A Christian pastor has sparked a controversy after he compared Christianity to “an enemy of Israel”.
But the words used in the clip do not appear in the Bible, and there is no evidence the pastor is a Christian himself.
But he says he’s “definitely” a Christian and that his views are not against Christianity.
The clip has caused outrage on social media with many posting the video and other videos of their own.
The pastor, who calls himself Pastor Eilish, says the world has a “moral obligation” to respect the rights of religious minorities.
He told The Associated Press that the Bible teaches that “all human beings have inherent dignity and are entitled to dignity and to freedom of conscience”.
The clip was posted on YouTube on Tuesday and was shared more than 300,000 times.
It is a short video, but it’s clear that Pastor Eirish is trying to draw a contrast between Christianity and Judaism, a faith that was founded in the 5th century B.C.E. and was a mainstay of Judaism’s religious community in the Middle East.
“What’s the difference between Judaism and Christianity?”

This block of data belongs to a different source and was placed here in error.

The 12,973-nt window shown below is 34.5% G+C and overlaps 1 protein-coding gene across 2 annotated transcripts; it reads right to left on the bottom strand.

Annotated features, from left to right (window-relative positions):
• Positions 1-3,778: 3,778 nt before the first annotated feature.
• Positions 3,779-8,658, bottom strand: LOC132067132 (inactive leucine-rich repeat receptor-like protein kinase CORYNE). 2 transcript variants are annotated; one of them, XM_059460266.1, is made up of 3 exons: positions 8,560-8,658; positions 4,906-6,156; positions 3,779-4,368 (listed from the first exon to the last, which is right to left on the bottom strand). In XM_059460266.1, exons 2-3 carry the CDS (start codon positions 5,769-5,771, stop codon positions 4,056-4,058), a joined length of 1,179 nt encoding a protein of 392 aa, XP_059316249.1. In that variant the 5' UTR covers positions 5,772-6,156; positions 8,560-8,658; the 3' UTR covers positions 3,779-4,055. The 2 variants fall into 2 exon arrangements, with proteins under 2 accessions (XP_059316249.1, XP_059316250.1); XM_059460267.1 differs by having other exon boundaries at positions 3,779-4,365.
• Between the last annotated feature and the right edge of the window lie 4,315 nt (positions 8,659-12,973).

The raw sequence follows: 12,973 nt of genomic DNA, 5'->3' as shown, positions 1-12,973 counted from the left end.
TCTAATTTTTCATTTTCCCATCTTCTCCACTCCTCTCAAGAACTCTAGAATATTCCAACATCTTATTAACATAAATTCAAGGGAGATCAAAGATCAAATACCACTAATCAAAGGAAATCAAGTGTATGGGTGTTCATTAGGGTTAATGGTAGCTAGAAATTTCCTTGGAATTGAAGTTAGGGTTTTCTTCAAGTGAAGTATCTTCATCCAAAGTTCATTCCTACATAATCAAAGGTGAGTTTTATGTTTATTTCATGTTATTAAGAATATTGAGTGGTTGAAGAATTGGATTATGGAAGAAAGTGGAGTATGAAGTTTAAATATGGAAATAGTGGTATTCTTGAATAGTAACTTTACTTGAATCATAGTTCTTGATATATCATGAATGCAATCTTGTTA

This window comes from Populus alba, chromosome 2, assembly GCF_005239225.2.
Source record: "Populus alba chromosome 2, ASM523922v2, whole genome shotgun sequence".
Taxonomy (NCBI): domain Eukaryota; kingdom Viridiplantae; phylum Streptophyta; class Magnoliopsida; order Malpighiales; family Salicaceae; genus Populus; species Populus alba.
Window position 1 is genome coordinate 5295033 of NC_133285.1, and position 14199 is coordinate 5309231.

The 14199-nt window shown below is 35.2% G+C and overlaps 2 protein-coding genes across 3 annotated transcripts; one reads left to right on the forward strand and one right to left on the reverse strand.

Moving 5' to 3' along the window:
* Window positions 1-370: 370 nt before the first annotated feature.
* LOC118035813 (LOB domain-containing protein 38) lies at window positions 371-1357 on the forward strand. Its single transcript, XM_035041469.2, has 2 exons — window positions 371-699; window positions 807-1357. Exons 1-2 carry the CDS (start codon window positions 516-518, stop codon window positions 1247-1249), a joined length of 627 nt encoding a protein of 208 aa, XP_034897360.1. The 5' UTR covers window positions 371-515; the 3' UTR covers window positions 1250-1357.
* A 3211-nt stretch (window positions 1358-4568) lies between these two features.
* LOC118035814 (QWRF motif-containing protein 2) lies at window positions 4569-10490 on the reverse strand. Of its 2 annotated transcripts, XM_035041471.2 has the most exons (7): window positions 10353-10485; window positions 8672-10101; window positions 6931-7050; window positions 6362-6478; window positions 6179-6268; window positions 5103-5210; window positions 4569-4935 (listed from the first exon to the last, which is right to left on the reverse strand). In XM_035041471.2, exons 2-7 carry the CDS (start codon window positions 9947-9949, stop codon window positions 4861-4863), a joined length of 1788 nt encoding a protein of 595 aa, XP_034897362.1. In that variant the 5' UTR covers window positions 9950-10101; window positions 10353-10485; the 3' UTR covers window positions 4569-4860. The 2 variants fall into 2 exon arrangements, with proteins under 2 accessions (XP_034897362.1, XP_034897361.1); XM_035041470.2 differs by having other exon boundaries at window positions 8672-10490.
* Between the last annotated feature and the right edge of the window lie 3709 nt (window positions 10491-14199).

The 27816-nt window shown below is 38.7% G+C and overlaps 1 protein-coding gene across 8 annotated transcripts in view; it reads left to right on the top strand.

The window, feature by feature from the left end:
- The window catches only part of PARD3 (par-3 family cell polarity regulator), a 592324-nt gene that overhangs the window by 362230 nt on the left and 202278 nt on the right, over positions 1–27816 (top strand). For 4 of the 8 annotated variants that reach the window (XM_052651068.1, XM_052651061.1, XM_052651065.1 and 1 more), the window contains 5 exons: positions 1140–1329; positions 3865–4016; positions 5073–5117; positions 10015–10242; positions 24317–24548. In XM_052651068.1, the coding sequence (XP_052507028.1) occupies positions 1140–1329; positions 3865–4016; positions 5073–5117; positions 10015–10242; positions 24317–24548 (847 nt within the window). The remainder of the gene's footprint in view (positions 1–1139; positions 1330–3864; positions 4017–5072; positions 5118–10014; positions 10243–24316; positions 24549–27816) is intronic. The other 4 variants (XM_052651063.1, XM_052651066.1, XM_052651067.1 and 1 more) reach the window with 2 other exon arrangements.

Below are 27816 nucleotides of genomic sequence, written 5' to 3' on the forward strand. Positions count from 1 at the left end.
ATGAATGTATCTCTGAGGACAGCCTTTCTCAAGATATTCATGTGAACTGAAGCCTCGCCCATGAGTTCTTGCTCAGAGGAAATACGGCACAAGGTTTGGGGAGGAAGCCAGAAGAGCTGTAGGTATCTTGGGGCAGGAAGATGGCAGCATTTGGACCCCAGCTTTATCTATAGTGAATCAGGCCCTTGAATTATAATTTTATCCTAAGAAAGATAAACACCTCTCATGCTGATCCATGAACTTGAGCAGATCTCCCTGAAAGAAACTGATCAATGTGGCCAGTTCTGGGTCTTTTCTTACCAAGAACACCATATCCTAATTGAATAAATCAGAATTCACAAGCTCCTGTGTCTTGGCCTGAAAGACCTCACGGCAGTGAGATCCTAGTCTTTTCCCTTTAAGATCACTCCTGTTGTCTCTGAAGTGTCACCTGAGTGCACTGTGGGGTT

Pastor Eibish asks in the video, which was uploaded to YouTube on April 24.
“It’s a different way of looking at things.”
He then says that the Christian faith is a “defenseless” and “deficient” religion that has “never been respected”.
“I believe that God created us to be good and to be free,” Pastor Einish says.
“I believe in Jesus Christ and he’s a savior of all mankind.”
The pastor said he does not believe that people are born bad or evil, and said his views do not contradict Judaism.
“If I had to guess, it’s a Jewish version of Christianity,” he said.
In a blog post, the Baptist Convention said the pastor’s views are “offensive and offensive to Christians”.
“The views expressed in the Pastor Eish video are offensive and offensive, and do not reflect the views of the American Baptist Convention,” the group wrote.
“This is not the first time Pastor Eich has expressed his opinions, and he has been involved in some of the most divisive and divisive religious discourse of his time.”
A spokesman for the Baptist National Convention, Jim Smith, told The AP he is “deeply disturbed” by Pastor Eiish’s views.
“It is our belief that Christians must be allowed to worship without fear of discrimination, and that is why we stand firmly with the religious liberty of all,” Smith said.
“The National Baptist Convention strongly opposes this kind of language and we will continue to work closely with the administration of President Donald Trump and the Republican Party to ensure that religious liberty is protected.”
The AP reached out to the Southern Baptist Convention for comment.